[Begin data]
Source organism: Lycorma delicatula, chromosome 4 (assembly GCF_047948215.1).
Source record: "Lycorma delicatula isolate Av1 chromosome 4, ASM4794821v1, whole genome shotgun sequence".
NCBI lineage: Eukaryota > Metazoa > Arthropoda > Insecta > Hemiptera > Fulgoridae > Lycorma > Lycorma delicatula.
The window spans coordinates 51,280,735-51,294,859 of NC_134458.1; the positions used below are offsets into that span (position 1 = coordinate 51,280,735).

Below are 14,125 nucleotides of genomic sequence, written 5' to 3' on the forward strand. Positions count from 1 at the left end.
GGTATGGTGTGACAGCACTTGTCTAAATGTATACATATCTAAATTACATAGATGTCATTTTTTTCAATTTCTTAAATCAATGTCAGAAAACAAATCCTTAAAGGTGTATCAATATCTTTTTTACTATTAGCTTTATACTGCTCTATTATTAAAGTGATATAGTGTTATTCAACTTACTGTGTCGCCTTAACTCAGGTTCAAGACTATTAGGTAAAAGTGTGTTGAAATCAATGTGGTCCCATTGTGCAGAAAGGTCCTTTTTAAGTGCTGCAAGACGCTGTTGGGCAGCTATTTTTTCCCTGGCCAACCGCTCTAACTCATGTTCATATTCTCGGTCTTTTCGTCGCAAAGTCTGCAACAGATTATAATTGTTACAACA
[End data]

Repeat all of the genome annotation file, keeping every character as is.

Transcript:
Source organism: Lycorma delicatula, chromosome 4 (assembly GCF_047948215.1).
Source record: "Lycorma delicatula isolate Av1 chromosome 4, ASM4794821v1, whole genome shotgun sequence".
NCBI lineage: Eukaryota > Metazoa > Arthropoda > Insecta > Hemiptera > Fulgoridae > Lycorma > Lycorma delicatula.
The window spans coordinates 51,280,735-51,294,859 of NC_134458.1; the positions used below are offsets into that span (position 1 = coordinate 51,280,735).

Below are 14,125 nucleotides of genomic sequence, written 5' to 3' on the forward strand. Positions count from 1 at the left end.
GGTATGGTGTGACAGCACTTGTCTAAATGTATACATATCTAAATTACATAGATGTCATTTTTTTCAATTTCTTAAATCAATGTCAGAAAACAAATCCTTAAAGGTGTATCAATATCTTTTTTACTATTAGCTTTATACTGCTCTATTATTAAAGTGATATAGTGTTATTCAACTTACTGTGTCGCCTTAACTCAGGTTCAAGACTATTAGGTAAAAGTGTGTTGAAATCAATGTGGTCCCATTGTGCAGAAAGGTCCTTTTTAAGTGCTGCAAGACGCTGTTGGGCAGCTATTTTTTCCCTGGCCAACCGCTCTAACTCATGTTCATATTCTCGGTCTTTTCGTCGCAAAGTCTGCAACAGATTATAATTGTTACAACA